Thursday, 10 October 2013

Bowie's Top 100 Books And 50 Of Mine

The recently revealed list of David Bowie's Top 100 Books surprised me. Much of it was not what I expected from the thin white wizard of hazy cosmic jive. Sarah Waters? Martin Amis? Ian McEwan? David, you boring ol' fart! Well, he is 66-years-old, so perhaps the list reflects the fact that he's way past his intergalactic golden years and wishes to project a more Earthly image.

Shockingly, no William Burroughs. Then again, he hadn't read much of him in 1974 when a two-way interview between them took place for Rolling Stone magazine. Intermediary journalist Craig Copetas states in the intro: 'I had brought Bowie all of Burroughs' novels: Naked Lunch, Nova Express, The Ticket That Exploded and the rest. He'd only had time to read Nova Express.' That boggles my mind; to think that he hadn't even read The Naked Lunch. Add to that Bowie's admission that he hadn't read T. S. Eliot at the time and I'm getting another picture of our David. Perhaps he caught up quickly with Burroughs afterwards because in the BBC's film Cracked Actor from the same year he cites the cut-up technique as an influence and is seen demonstrating it.

Science-fiction doesn't feature much except for A Clockwork Orange and Nineteen Eighty-Four. No Philip K. Dick or J. G. Ballard. This is the cracked actor who starred in Nicolas Roeg's The Man Who Fell to Earth and more to the point wrote the space-age textbook for cosmic Rock lyrics! Ziggy Stardust was reading Muriel Spark? 'Why not?' you ask. Why not indeed, for who am I to say what Bowie should be reading, or has read? The picture I get from the list, however, is of a pretty ordinary guy. OK, not your regular white-collar ordinary, but all the same, far more ordinary than I expected. All that craziness in the 70s and 80s, drug-taking aside, was just...what? A result of all those drugs, perhaps.

Still, I can't rid myself of the impression given by the classic run of albums that began with The Man Who Sold The World and ended with Diamond Dogs (ignoring Pin Ups). But since we're dealing with a man of many recorded personas, I know that's my very subjective take. I once heard someone say that they preferred Bowie's Berlin phase to those earlier albums - shocking, I know. It may be a generational thing. If you first got into Bowie in the 80s it makes sense, but for many of us older folk he is still standing in that 'phone box in a parallel universe, where he is also part dog and always Aladdin Sane. As such, I can't help but think the list is a bit dull.

'What would your list look like?' you ask (I know you do). Many have wondered which books have shaped my life (if I can make such bold claims for literature and, to some extent in my case, it's true). As an internationally famous blogger, writer and artist, I get asked this kind of thing all the time. Well, since David's done it, I've made my own list, but only 50, 'cause time ('He flexes like a whore / Falls wanking to the floor', eh David?) is running out.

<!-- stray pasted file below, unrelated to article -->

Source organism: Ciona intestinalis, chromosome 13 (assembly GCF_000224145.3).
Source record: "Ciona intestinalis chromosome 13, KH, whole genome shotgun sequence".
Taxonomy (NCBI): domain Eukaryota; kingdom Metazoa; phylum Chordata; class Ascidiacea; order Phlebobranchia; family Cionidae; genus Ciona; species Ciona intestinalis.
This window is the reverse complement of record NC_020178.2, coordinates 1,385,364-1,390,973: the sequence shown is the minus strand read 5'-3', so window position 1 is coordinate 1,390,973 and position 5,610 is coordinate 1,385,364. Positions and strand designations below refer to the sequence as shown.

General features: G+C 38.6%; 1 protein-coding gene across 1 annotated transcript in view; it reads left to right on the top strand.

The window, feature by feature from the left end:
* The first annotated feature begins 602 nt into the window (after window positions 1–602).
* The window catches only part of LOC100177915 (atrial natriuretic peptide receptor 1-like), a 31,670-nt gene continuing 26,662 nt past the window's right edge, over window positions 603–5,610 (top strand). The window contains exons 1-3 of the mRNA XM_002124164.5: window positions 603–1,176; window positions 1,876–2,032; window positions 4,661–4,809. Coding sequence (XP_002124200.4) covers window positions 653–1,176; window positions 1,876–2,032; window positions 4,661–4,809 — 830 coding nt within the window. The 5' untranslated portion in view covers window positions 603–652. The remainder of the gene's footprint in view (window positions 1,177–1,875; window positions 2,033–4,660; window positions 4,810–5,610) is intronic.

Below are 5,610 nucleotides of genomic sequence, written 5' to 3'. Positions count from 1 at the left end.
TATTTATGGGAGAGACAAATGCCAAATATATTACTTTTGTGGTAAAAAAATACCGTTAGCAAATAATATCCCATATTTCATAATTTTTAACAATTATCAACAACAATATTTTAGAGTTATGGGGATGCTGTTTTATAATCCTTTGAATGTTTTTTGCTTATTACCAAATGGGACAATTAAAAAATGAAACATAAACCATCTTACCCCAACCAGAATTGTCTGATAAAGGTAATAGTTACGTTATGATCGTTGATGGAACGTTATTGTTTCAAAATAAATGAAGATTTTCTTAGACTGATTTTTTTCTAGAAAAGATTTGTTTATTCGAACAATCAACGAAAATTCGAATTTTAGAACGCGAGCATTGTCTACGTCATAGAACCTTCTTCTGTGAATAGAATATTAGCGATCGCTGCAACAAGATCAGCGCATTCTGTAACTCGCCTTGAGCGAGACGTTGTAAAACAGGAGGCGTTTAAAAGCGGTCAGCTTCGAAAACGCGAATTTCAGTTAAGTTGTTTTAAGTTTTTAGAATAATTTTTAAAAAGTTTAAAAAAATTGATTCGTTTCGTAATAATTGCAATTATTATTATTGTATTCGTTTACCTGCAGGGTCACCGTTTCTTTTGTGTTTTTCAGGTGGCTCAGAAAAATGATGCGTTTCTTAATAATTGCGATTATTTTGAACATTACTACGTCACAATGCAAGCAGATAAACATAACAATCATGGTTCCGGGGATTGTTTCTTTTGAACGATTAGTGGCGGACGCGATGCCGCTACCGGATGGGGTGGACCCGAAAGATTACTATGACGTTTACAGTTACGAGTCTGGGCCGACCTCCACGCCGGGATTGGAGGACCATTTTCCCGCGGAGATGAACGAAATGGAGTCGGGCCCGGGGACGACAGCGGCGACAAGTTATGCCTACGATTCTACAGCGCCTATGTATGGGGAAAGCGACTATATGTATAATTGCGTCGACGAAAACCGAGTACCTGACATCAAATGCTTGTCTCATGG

Some exist only as memories now, whilst others still reside on the shelf. Either way, they've all entertained, amazed or inspired me over the years...

With Revolvers Aimed... Finger Bowls - Claude Pelieu
The Ginger Man - J. P. Donleavy
Last Exit to Brooklyn - Hubert Selby Jr
The Outsider - Albert Camus
Iron in the Soul - Jean-Paul Sartre
The Complete Cosmicomics - Italo Calvino
The Tenant - Roland Topor
The Hustler - Walter Tevis
The New York Trilogy - Paul Auster
The Medium is The Massage - Marshall McLuhan
I Seem to Be a Verb - R. Buckminster Fuller
Reality Hunger - David Shields
The Waste Land and Other Poems - T.S. Eliot
A Whore Just Like The Rest - Richard Meltzer
Psychotic Reactions and Carburetor Dung - Lester Bangs
Ocean of Sound - David Toop
Lipstick Traces - Greil Marcus
More Brilliant Than the Sun - Kodwo Eshun
Space Is the Place - John F Swzed
Tropic of Cancer - Henry Miller
The Thief's Journal - Jean Genet 
Hangover Square - Patrick Hamilton
The Atrocity Exhibition - J.G. Ballard
The Third Mind - William Burroughs & Brion Gysin
The Naked Lunch - William Burroughs
Nova Express - William Burroughs
Shoot the Piano Player - David Goodis
Pop. 1280 - Jim Thompson
They Shoot Horses, Don't They? - Horace McCoy
The Postman Always Rings Twice - James M. Cain
Farewell, My Lovely - Raymond Chandler
The Prone Gunman - Jean-Patrick Manchette
Do Androids Dream of Electric Sheep? - Philip K. Dick 
We - Yevgeny Zamyatin
No Country for Old Men - Cormac McCarthy
A Confederacy of Dunces - John Kennedy Toole
On The Road - Jack Kerouac
Brighton Rock - Graham Greene
Moby-Dick - Herman Melville
Don Quixote - Miguel De Cervantes
The Engagement - Georges Simenon
Bartleby & Co. - Enrique Vila-Matas
CivilWarLand in Bad Decline - George Saunders
The Book of Disquiet - Fernando Pessoa
Ask the Dust - John Fante
Dispatches - Michael Herr
The Street of Crocodiles - Bruno Schulz
Absolute Beginners - Colin MacInnes
Hunger - Knut Hamsun
A Clockwork Orange - Anthony Burgess

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